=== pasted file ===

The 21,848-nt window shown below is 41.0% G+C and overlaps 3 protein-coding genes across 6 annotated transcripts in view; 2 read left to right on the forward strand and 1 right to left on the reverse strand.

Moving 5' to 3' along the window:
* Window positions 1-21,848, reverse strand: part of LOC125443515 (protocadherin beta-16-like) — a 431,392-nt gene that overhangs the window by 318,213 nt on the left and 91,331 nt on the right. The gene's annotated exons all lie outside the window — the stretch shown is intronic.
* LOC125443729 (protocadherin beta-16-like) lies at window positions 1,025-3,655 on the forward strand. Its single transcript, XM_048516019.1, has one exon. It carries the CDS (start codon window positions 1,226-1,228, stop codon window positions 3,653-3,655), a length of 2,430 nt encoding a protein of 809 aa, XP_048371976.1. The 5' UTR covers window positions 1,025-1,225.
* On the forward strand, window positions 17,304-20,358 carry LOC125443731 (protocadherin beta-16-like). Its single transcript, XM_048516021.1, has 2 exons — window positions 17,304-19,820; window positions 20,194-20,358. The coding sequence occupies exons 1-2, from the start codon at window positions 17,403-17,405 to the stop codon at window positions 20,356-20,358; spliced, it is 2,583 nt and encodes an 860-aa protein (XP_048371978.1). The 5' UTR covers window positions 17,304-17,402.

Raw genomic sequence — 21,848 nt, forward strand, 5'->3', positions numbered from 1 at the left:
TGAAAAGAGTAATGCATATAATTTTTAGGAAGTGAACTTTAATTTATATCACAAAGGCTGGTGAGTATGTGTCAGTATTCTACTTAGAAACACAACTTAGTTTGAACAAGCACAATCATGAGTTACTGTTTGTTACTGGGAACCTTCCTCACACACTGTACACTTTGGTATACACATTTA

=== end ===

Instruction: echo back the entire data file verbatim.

The 21,848-nt window shown below is 41.0% G+C and overlaps 3 protein-coding genes across 6 annotated transcripts in view; 2 read left to right on the forward strand and 1 right to left on the reverse strand.

Moving 5' to 3' along the window:
* Window positions 1-21,848, reverse strand: part of LOC125443515 (protocadherin beta-16-like) — a 431,392-nt gene that overhangs the window by 318,213 nt on the left and 91,331 nt on the right. The gene's annotated exons all lie outside the window — the stretch shown is intronic.
* LOC125443729 (protocadherin beta-16-like) lies at window positions 1,025-3,655 on the forward strand. Its single transcript, XM_048516019.1, has one exon. It carries the CDS (start codon window positions 1,226-1,228, stop codon window positions 3,653-3,655), a length of 2,430 nt encoding a protein of 809 aa, XP_048371976.1. The 5' UTR covers window positions 1,025-1,225.
* On the forward strand, window positions 17,304-20,358 carry LOC125443731 (protocadherin beta-16-like). Its single transcript, XM_048516021.1, has 2 exons — window positions 17,304-19,820; window positions 20,194-20,358. The coding sequence occupies exons 1-2, from the start codon at window positions 17,403-17,405 to the stop codon at window positions 20,356-20,358; spliced, it is 2,583 nt and encodes an 860-aa protein (XP_048371978.1). The 5' UTR covers window positions 17,304-17,402.

Raw genomic sequence — 21,848 nt, forward strand, 5'->3', positions numbered from 1 at the left:
TGAAAAGAGTAATGCATATAATTTTTAGGAAGTGAACTTTAATTTATATCACAAAGGCTGGTGAGTATGTGTCAGTATTCTACTTAGAAACACAACTTAGTTTGAACAAGCACAATCATGAGTTACTGTTTGTTACTGGGAACCTTCCTCACACACTGTACACTTTGGTATACACATTTA